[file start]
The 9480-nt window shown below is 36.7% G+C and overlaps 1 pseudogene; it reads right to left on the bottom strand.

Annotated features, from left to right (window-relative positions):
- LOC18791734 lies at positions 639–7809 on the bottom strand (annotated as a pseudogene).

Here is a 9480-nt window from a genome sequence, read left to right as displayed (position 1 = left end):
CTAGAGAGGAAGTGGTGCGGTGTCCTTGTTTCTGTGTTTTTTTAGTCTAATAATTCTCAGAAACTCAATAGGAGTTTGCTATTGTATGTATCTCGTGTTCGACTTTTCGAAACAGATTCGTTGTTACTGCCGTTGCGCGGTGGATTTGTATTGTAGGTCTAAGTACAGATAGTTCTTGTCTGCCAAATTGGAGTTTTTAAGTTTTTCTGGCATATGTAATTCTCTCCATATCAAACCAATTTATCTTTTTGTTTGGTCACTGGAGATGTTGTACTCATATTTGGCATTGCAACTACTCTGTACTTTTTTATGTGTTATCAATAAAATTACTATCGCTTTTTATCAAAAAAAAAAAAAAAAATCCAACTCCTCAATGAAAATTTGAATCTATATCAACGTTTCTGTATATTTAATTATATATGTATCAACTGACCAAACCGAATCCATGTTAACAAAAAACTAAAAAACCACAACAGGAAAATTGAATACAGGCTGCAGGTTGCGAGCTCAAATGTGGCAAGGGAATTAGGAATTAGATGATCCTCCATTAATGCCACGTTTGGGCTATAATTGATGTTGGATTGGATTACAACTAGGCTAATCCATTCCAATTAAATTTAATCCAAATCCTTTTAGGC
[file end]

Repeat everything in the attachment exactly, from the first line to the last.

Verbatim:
The 9480-nt window shown below is 36.7% G+C and overlaps 1 pseudogene; it reads right to left on the bottom strand.

Annotated features, from left to right (window-relative positions):
- LOC18791734 lies at positions 639–7809 on the bottom strand (annotated as a pseudogene).

Here is a 9480-nt window from a genome sequence, read left to right as displayed (position 1 = left end):
CTAGAGAGGAAGTGGTGCGGTGTCCTTGTTTCTGTGTTTTTTTAGTCTAATAATTCTCAGAAACTCAATAGGAGTTTGCTATTGTATGTATCTCGTGTTCGACTTTTCGAAACAGATTCGTTGTTACTGCCGTTGCGCGGTGGATTTGTATTGTAGGTCTAAGTACAGATAGTTCTTGTCTGCCAAATTGGAGTTTTTAAGTTTTTCTGGCATATGTAATTCTCTCCATATCAAACCAATTTATCTTTTTGTTTGGTCACTGGAGATGTTGTACTCATATTTGGCATTGCAACTACTCTGTACTTTTTTATGTGTTATCAATAAAATTACTATCGCTTTTTATCAAAAAAAAAAAAAAAAATCCAACTCCTCAATGAAAATTTGAATCTATATCAACGTTTCTGTATATTTAATTATATATGTATCAACTGACCAAACCGAATCCATGTTAACAAAAAACTAAAAAACCACAACAGGAAAATTGAATACAGGCTGCAGGTTGCGAGCTCAAATGTGGCAAGGGAATTAGGAATTAGATGATCCTCCATTAATGCCACGTTTGGGCTATAATTGATGTTGGATTGGATTACAACTAGGCTAATCCATTCCAATTAAATTTAATCCAAATCCTTTTAGGC